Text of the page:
Sarkozy said authorities were seeking the help of satellites that might be able to pick up signs of what happened to the 4-year-old Airbus 330.
No possibility was being excluded: Turbulence in the area was strong, but other planes were able to pass through it without incident, he said.
The plane reported a problem with the electrical system, "but the specialists refuse for the moment to express themselves about any possibility," Sarkozy said.
The jet also sent a warning that it lost pressure, the Brazilian air force said. Watch aviation expert describe possible scenarios »
It lost contact with air traffic control between Galeao International Airport in Rio de Janeiro and Charles de Gaulle International Airport in Paris, the airline said Monday.
The Airbus A330 sent out an automatic signal warning of the electrical problems just after 2 a.m. GMT Monday as it flew "far from the coast," said an Air France spokeswoman who declined to be identified. It had just entered a stormy area with strong turbulence, she said.
The jet was flying at an altitude of 35,000 feet and a speed of 521 mph, the air force said.
Among the passengers were 126 men, 82 women, seven children and a baby, in addition to the 12 crew members, Air France officials in Brazil said.
Much of the route is out of radar contact, Brazilian air force Col. Henry Munhoz told TV Globo.
The flight, AF 447, took off from Galeao International Airport at 11:30 p.m. Sunday GMT. It was scheduled to land in Paris at 9:10 a.m. GMT. Learn more about recent notable airplane crashes »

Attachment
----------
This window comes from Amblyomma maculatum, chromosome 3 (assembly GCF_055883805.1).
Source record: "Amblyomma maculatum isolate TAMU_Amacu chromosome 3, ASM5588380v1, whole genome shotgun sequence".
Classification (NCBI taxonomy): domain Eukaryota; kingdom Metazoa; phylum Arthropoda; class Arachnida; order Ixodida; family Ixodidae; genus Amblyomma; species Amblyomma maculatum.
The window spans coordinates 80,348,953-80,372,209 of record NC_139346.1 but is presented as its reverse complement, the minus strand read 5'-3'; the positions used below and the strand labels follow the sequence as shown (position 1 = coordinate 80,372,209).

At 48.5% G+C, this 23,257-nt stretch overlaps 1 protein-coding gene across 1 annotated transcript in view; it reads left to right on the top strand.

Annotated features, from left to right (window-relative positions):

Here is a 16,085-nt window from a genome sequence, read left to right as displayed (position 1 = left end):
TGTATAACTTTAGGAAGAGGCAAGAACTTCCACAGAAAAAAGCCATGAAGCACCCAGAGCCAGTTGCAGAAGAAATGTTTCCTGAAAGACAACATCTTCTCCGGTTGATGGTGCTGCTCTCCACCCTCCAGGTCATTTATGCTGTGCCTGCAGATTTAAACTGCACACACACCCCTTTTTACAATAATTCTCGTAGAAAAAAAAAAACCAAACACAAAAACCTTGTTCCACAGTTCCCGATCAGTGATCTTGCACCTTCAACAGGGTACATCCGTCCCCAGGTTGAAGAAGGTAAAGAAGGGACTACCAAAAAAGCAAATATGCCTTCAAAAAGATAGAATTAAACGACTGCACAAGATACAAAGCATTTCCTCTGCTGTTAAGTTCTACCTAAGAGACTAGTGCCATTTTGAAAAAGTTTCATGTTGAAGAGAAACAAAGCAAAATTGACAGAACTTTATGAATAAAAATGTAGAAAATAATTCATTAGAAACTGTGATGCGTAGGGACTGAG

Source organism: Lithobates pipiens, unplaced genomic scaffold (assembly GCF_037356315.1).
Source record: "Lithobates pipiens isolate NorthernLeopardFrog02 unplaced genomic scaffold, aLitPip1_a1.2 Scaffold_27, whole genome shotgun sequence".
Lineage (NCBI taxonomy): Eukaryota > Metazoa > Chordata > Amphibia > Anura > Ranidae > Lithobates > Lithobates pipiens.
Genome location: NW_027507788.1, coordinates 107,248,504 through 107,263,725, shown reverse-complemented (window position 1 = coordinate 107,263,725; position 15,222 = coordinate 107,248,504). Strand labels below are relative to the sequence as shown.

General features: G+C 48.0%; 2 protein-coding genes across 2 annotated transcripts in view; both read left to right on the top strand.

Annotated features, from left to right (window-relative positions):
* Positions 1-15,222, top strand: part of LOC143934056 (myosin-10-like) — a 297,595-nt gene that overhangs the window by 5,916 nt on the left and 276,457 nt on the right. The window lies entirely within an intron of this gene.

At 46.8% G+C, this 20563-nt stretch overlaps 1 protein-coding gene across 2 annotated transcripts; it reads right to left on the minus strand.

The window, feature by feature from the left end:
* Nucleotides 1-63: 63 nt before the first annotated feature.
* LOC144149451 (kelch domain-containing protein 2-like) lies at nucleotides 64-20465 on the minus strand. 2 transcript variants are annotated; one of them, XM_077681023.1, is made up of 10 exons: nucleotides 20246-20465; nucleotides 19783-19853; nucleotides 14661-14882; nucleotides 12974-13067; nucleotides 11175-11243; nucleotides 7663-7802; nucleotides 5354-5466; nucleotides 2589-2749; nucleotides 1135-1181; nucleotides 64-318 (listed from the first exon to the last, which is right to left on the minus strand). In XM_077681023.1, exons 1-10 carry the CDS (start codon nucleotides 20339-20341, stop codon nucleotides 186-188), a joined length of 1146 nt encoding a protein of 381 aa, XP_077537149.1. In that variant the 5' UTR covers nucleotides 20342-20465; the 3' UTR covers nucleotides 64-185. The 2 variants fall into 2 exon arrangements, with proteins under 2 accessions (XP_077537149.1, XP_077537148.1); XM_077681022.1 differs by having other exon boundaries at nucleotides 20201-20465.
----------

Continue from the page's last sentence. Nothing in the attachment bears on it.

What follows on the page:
Its last known contact occurred at 2:33 a.m. GMT, the Brazilian air force spokesman said.
It was expected to check in with air traffic controllers at 3:20 a.m. GMT but did not do so, the Brazilian air force said in a statement.
Brazilian authorities asked the air force to launch a search mission just over three hours later, at 6:30 a.m. GMT, the statement said.
The plane reported no problems before takeoff, Joao Assuncao, Air France's manager in Brazil, told the country's Record TV.
The airline set up a crisis center at the Paris airport. It listed numbers for families to call: 0 800 800 812 for people in France and 00 33 1 57 02 10 55 for families outside France.
At a crisis center at the airport in Rio, relatives of the missing complained of a dearth of information from Air France, the Brazilian state news agency reported.
One man, who identified himself as Bernardo, said his brother, Romeo Amorim Souza, and his wife were on the missing flight.
"I came to the airport because I wasn't finding information, and my parents are very nervous," he told Agencia Brasil.
The missing A330 last underwent a maintenance check on April 16, the airline said.
CNN air travel expert Richard Quest said the twin-engine plane, a stalwart of transatlantic routes, had an impeccable safety record, with only one fatal incident involving a training flight in 1994.
"It has very good range and is extremely popular with airlines because of its versatility," he said.
Its crew was composed of three pilots and nine cabin crew members, including a captain who has logged 11,000 hours in flight. About 1,700 of those hours were on the A330 and A340. Of the two co-pilots, one has 3,000 hours of flying experience and the other 6,600 hours. The aircraft has flown 18,870 hours.
The model is "capable of communicating in several different ways over quite long distances even if they are out of radar coverage," said Kieran Daly of the online aviation news service Air Transport Intelligence.
The French Accident Investigation Bureau for civil aviation is investigating, the company said in a statement.
CNN's Lianne Turner, Ayesha Durgahee, Helena DeMoura, Isa Soares and Mariano Castillo contributed to this report.